The European banking sector has been accused of being inadequately prepared to support securitization structures under crisis scenarios, despite a heavy reliance by these banks on the capital markets engine for funding. However, through new initiatives, European regulators are now making sure these financial institutions are more aware of the risks involved.
With Northern Rock's failure still in everybody's mind, U.K. financial regulator the Financial Services Authority (FSA) has stepped in to deal with this type of bank crisis. Last December, the FSA began prepping a new scheme that attempts to curtail future bailouts by other U.K. banks facing a similar situation to Northern Rock. According to the proposals under discussion, the FSA can seize and protect depositors' cash when a bank gets into financial difficulties.
Among the initiatives discussed is the development of a series of triggers that would allow the FSA to step in to protect deposits and to access more information to assess a bank's liquidity situation. The FSA intends to develop U.K. policy in line with international work being undertaken by the Basel Committee on Banking Supervision and the Committee of European Banking Supervisors (CEBS).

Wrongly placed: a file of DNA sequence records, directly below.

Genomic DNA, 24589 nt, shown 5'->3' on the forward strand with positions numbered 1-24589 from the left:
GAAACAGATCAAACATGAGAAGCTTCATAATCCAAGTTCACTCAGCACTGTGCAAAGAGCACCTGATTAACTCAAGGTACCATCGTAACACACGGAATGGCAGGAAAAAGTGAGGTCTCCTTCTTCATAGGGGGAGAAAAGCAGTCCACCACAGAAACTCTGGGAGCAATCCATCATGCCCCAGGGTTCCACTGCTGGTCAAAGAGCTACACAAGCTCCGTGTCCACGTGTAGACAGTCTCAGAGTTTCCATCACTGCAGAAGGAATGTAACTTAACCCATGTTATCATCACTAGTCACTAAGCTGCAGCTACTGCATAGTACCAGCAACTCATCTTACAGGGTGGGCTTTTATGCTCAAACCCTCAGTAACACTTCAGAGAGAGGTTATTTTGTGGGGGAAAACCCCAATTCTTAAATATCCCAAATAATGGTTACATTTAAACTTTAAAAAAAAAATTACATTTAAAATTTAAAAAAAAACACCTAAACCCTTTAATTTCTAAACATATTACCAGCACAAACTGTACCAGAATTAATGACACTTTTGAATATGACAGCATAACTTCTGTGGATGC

The FSA paper draws on how banks and building societies coped with the recent market turbulence. It also analyzes the liquidity risks inherent in some of the newer structures, such as SIVs, and other off-balance-sheet or contingent arrangements. The regulator takes its commitment one step further by reviewing its own existing policies and the banks' liquidity management.
Market players say that while the fallout from 2007 won't be solved with a quick and easy solution, the steps the FSA is taking will, at the very least, fix the depositor issue that brought Northern Rock to its knees. As a result, this will prevent other specialist lenders from following the same route.
Until now, European banks have been operating with less capital than those in the U.S., where rules that determine how much capital banks must hold are already in place. The next likely target for European regulators will be credit rating agencies, one market source said.
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